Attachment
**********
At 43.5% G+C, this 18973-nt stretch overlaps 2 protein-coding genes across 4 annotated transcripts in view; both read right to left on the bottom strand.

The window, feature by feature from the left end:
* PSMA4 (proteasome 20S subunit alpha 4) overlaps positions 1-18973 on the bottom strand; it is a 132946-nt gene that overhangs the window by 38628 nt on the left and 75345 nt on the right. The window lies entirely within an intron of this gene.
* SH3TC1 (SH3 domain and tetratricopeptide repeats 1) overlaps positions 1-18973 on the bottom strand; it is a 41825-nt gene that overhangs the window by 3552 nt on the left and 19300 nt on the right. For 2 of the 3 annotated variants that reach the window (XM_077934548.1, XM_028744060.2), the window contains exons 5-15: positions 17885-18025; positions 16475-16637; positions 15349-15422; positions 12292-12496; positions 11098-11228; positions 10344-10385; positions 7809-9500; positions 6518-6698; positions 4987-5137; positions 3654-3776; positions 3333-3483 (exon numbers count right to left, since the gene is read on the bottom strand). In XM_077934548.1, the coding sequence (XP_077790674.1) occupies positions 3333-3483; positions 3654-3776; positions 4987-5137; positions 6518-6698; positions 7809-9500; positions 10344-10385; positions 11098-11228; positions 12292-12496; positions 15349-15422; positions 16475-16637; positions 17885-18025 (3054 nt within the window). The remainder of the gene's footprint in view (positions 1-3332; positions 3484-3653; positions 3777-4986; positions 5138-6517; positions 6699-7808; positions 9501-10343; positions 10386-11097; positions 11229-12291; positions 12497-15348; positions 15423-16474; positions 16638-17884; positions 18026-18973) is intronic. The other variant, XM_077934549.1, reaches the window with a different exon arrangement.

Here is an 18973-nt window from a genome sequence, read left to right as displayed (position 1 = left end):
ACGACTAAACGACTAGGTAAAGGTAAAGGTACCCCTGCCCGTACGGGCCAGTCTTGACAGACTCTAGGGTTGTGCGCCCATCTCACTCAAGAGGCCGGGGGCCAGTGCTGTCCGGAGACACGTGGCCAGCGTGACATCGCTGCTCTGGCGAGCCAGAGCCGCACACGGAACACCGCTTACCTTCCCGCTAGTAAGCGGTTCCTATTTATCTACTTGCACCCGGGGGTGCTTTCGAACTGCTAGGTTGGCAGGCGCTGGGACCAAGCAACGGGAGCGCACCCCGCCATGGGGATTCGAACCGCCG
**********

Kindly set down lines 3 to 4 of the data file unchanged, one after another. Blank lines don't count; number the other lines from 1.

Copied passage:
* PSMA4 (proteasome 20S subunit alpha 4) overlaps positions 1-18973 on the bottom strand; it is a 132946-nt gene that overhangs the window by 38628 nt on the left and 75345 nt on the right. The window lies entirely within an intron of this gene.
* SH3TC1 (SH3 domain and tetratricopeptide repeats 1) overlaps positions 1-18973 on the bottom strand; it is a 41825-nt gene that overhangs the window by 3552 nt on the left and 19300 nt on the right. For 2 of the 3 annotated variants that reach the window (XM_077934548.1, XM_028744060.2), the window contains exons 5-15: positions 17885-18025; positions 16475-16637; positions 15349-15422; positions 12292-12496; positions 11098-11228; positions 10344-10385; positions 7809-9500; positions 6518-6698; positions 4987-5137; positions 3654-3776; positions 3333-3483 (exon numbers count right to left, since the gene is read on the bottom strand). In XM_077934548.1, the coding sequence (XP_077790674.1) occupies positions 3333-3483; positions 3654-3776; positions 4987-5137; positions 6518-6698; positions 7809-9500; positions 10344-10385; positions 11098-11228; positions 12292-12496; positions 15349-15422; positions 16475-16637; positions 17885-18025 (3054 nt within the window). The remainder of the gene's footprint in view (positions 1-3332; positions 3484-3653; positions 3777-4986; positions 5138-6517; positions 6699-7808; positions 9501-10343; positions 10386-11097; positions 11229-12291; positions 12497-15348; positions 15423-16474; positions 16638-17884; positions 18026-18973) is intronic. The other variant, XM_077934549.1, reaches the window with a different exon arrangement.